How do you spend quality one-on-one time with your children?
How do you spend quality one-on-one time with your children? (iStock photo )

There's not a dad among us who doesn't find scheduling to be a challenge. We invest in our work, we invest in our commitments, and we run out of hours in a day.

Time gets away from us to the extent that we feel overwhelmed, rushed, and a little bit out of control. Then we miss out on the best investment dads can make.

Sometimes, we end up missing school stuff, family time, and more. It happens too often.

You know, those events and details that look like a small deal—until all of a sudden they're a big deal. We're stretched, we're disconnected, and we see our children grow up too fast, slipping out of our reach before we know it. Consequently—and mostly because we've missed too many small details—we see our relationships with our kids become more reactive than proactive. Not all the time, but enough to remind us that we need to make a change.

Solution: What we need is to invest more time in our kids. Not so much random or haphazard encounters, but planned quality time. It's about being intentional; it's about investing in our kids. Breakfast with dad, walking the dog together, movie night, even an overnight trip. It's about being deliberate; it's about going one-on-one.

Here are some great ideas designed to keep us ahead of the curve with our children, custom crafted to help dads stay in the loop, and have some fun too. And don't forget to write them on the calendar as a "don't miss" appointment.

1. Dog walk with dad. Try making it a habit. Twenty minutes of one-on-one time for non-agenda conversation. Small talk. Building rapport. Got more than one kid? Share the schedule. Chances are this is something they'll all look forward to. But be prepared. Real conversations could break out, so keep your phone in your pocket.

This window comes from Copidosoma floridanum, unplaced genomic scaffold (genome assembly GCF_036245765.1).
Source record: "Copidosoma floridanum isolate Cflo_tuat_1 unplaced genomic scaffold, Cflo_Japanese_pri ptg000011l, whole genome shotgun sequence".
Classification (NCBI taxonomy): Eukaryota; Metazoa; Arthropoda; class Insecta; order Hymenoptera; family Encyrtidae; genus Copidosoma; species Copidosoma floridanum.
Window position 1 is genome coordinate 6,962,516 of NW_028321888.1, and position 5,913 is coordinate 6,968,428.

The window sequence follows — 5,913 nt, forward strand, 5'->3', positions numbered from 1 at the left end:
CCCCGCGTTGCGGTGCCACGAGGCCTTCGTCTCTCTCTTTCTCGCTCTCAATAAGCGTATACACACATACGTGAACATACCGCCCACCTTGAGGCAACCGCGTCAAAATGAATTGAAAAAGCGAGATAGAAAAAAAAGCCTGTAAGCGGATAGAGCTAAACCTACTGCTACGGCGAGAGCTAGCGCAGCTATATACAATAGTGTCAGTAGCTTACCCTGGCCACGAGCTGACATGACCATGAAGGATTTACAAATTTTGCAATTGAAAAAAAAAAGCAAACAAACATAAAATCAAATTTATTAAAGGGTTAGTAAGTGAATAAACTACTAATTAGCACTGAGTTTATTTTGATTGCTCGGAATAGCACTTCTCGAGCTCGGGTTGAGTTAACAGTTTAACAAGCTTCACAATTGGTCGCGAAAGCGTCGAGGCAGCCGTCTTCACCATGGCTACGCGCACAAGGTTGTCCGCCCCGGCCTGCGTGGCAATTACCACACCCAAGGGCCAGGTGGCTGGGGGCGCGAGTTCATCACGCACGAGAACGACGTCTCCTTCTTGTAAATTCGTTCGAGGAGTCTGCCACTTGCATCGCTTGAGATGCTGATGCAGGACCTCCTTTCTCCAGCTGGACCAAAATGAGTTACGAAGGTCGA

2. Breakfast with dad. Hook in with an All Pro Dad's Day at their school or simply schedule one day per week as breakfast with dad day on the way in. Variations could include ice cream night with dad or Saturday brunch while mom sleeps in. The key here is undivided, one-on-one attention. No agenda, just time.

3. Museum of the month. No matter where you live, there's some accessible culture, a state park, or a few historic sites within reach. Make exploring a go-to dad event. Let the kids be in on the research and planning. Be excited, Dad, even if you're not naturally a museum or a history kind of a guy. It's about the relationship.

4. Movie night madness. Use your imagination. You could work a theme, such as, "The best sports movies in history." "Classically awful monster films." Or "Movies that dad loved as a kid." Followed by movie analysis over a pizza.

It's about being intentional; it's about investing in our kids. The overriding, ironclad, "must not be broken" rule here is this: Give the kids 100 percent of your attention. Make "dad time" accessible and regular. Remember: It's the best investment dads can make.

Derek Maul is the author of five books, a nationally recognized men's resource, a committed encourager and a pilgrim in progress. He divides his time between writing and traveling to speak about the fully engaged life.

For the original article, visit allprodad.com.

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